[ACTU] The history of Tea Time

For me, Tea Time is a sacred moment of the day. An enchanted interlude. It was my grandmother who, from a very young age, encouraged me to take this time for myself.

When I was little it was more of a constraint than a pleasure...but today I can't imagine a day without this moment. In creating Tea Heritage in 2013, my desire was to make tea times poetic and gourmet.

But let's go back to what Tea Time or Afternoon Tea is !

As you can imagine, this tradition comes from across the Channel. The British even have a week in their calendar that celebrates the tradition of Afternoon Tea. This year it will take place from August 8 to 14, 2022.

It is in the years 1830 - 1840 that the English aristocracy instituted this moment of break in their afternoons. Dinner was served after 8pm and after a light lunch, it was necessary to hold on until the evening. Afternoon Tea did not only include tea. It was accompanied by mini-sandwiches, savory scones and English pastries.

Very quickly, this tea party became a social gathering and had to respect a precise etiquette.

Emily Post in Etiquette in Society, in Business, in Politics and at Home published in 1922, details the utensils and the setting that make up a real tea time: "a kettle which ought to be already boiling, with a spirit lamp under it, an empty teapot, a caddy of tea, a tea strainer and slop bowl, cream pitcher and sugar bowl, and, on a glass dish, lemon in slices. A pile of cups and saucers and a stack of little tea plates, all to match, with a napkin (about 12 inches square, hem-stitched or edged to match the tea cloth) folded on each of the plates, like the filling of a layer cake, complete the paraphernalia. Each plate is lifted off with its own napkin. Then on the tea-table, back of the tray, or on the shelves of a separate "curate," a stand made of three small shelves, each just big enough for one good-sized plate, are always two, usually three, varieties of cake and hot breads."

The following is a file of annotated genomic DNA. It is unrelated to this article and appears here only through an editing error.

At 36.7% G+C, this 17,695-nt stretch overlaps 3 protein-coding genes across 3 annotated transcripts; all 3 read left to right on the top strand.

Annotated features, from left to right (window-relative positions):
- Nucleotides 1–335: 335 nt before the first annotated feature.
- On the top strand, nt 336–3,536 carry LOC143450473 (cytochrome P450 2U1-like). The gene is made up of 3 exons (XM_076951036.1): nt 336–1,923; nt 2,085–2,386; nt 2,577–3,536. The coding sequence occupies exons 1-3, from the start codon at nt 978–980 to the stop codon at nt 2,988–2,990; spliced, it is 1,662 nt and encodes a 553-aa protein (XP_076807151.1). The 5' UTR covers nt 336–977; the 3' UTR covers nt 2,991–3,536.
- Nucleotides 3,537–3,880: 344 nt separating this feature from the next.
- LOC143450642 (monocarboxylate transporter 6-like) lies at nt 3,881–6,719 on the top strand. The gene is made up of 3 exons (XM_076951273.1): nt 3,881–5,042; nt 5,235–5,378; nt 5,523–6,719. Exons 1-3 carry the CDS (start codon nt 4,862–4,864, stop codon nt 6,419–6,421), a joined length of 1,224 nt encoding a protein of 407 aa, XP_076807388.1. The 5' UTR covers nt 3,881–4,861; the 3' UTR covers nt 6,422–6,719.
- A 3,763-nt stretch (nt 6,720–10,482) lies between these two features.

As for food, the rules are also very strict, "should include two plates of hot food such as toast or hot cookies split open and buttered, toasted and buttered English muffins, or crumplets, corn muffins or hot gingerbread. Two cold plates should contain cookies or fancy cakes, and perhaps a layer cake. In hot weather, in place of one of the hot dishes, there should be pâté or lettuce sandwiches, and always a choice of hot or iced tea, or perhaps iced coffee or chocolate frappé, but rarely if ever, anything else."

I loved to find this British tradition in the series Downtown Abbey or in The Bridgerton Chronicle.

I wish you beautiful and gourmet tea times! 🤍

See you soon,
Elodie